This man was serious. He went on to explain that Polyface does not ship long distance, does not sell to supermarkets, and does not wholesale its food. All of the meat and eggs that Polyface produces is eaten within a few dozen miles or, at the most, half a day’s drive of the farm – within the farm’s “foodshed.” At first I assumed Joel’s motive for keeping his food chain so short was strictly environmental – to save on the prodigious quantities of fossil fuel Americans burn moving their food around the country and, increasingly today, the world. (The typical fruit or vegetable on an American’s plate travels some 1,500 miles to get there, and is frequently better traveled and more worldly than its eater.) But after taking Joel up on his offer to drive down to Swoope, Virginia, to pick up a chicken, I picked up a great deal more – about the renaissance of local food systems, and the values they support, values that go far beyond the ones a food buyer supports when he or she buys organic in the supermarket. It turns out that Joel Salatin, and the local food movement he’s become an influential part of, is out to save a whole lot more than energy.

In Joel’s view, the reformation of our food economy begins with people going to the trouble and expense of buying directly from farmers they know – “relationship marketing,” the approach he urges in his recent book, Holy Cows and Hog Heaven: The Food Buyer’s Guide to Farm Friendly Food. Joel believes that the only meaningful guarantee of integrity is when buyers and sellers can look one another in the eye, something few of us ever take the trouble to do. “Don’t you find it odd that people will put more work into choosing their mechanic or house contractor than they will into choosing the person who grows their food?”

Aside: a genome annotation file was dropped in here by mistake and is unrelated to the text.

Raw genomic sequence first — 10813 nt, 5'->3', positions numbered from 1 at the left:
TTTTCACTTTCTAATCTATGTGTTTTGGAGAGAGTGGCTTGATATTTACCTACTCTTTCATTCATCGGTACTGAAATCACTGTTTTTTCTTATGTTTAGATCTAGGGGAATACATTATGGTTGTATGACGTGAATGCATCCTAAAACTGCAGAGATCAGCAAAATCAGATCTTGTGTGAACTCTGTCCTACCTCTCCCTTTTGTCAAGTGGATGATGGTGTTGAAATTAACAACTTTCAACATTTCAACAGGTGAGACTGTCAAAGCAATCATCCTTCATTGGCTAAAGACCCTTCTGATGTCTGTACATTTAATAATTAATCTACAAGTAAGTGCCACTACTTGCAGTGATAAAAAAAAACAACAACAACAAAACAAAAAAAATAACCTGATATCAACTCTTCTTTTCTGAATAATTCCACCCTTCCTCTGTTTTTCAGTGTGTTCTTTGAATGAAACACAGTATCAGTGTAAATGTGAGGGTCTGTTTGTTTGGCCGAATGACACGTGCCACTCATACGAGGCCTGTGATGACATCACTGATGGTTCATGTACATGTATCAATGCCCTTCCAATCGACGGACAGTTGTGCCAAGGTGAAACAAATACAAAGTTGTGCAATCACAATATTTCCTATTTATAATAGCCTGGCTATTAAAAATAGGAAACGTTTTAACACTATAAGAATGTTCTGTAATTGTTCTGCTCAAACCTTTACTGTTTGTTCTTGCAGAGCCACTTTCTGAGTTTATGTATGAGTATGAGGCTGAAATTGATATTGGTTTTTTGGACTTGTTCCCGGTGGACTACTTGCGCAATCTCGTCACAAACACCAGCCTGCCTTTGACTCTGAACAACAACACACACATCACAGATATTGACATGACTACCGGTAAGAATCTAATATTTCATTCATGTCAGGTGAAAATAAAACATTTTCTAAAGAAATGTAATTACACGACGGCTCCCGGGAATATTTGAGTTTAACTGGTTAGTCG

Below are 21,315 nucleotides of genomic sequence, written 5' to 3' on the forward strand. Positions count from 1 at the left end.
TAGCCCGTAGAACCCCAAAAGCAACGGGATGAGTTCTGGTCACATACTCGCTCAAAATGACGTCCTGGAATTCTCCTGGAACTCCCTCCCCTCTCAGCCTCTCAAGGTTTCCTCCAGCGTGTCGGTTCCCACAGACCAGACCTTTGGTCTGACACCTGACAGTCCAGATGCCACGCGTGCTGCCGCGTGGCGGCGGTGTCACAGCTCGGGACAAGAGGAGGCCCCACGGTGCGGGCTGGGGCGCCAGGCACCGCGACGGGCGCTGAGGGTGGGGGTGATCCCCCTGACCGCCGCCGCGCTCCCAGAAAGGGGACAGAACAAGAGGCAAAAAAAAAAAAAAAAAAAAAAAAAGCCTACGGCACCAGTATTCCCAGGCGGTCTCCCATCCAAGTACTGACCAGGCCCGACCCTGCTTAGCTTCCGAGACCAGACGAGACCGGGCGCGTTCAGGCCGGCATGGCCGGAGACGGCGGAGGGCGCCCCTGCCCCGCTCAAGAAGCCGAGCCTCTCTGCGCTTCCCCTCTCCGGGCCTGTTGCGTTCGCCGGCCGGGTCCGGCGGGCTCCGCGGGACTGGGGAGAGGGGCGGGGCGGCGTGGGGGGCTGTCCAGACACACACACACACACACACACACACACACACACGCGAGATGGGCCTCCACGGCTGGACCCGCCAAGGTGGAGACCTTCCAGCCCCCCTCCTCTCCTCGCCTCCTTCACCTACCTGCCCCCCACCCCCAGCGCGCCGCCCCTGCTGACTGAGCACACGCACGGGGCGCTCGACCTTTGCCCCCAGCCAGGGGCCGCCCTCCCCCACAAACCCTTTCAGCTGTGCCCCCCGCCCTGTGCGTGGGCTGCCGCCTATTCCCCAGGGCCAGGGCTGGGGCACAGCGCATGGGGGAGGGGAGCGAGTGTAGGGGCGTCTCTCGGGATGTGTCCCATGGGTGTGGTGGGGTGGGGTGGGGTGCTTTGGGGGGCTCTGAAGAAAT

Joel, who describes himself as a “Christian-libertarian-environmentalist-lunatic farmer,” speaks of his farming as his “ministry,” and certainly his 1,000 or so regular customers hear plenty of preaching. Each spring he sends out a long, feisty, single-spaced letter that could convince even a fast-food junkie that buying a pastured broiler from Polyface Farm qualifies as an act of social, environmental, nutritional, and political redemption.

“Greetings from the non-bar code people,” began one recent missive, before launching into a high-flying jeremiad against our disconnected “multi-national global corporate techno-glitzy food system” with its “industrial fecal factory concentration camp farms.” (The dangerous pileup of modifiers is a hallmark of Joel’s rhetorical style.) Like any good jeremiad, this one eventually transits from despair to hope, noting that the “yearning in the human soul to smell a flower, pet a pig and enjoy food with a face is stronger now than anytime in history,” before moving into a matter-of-fact discussion of this year’s prices and the paramount importance of sending in your order blanks and showing up to collect your chickens on time.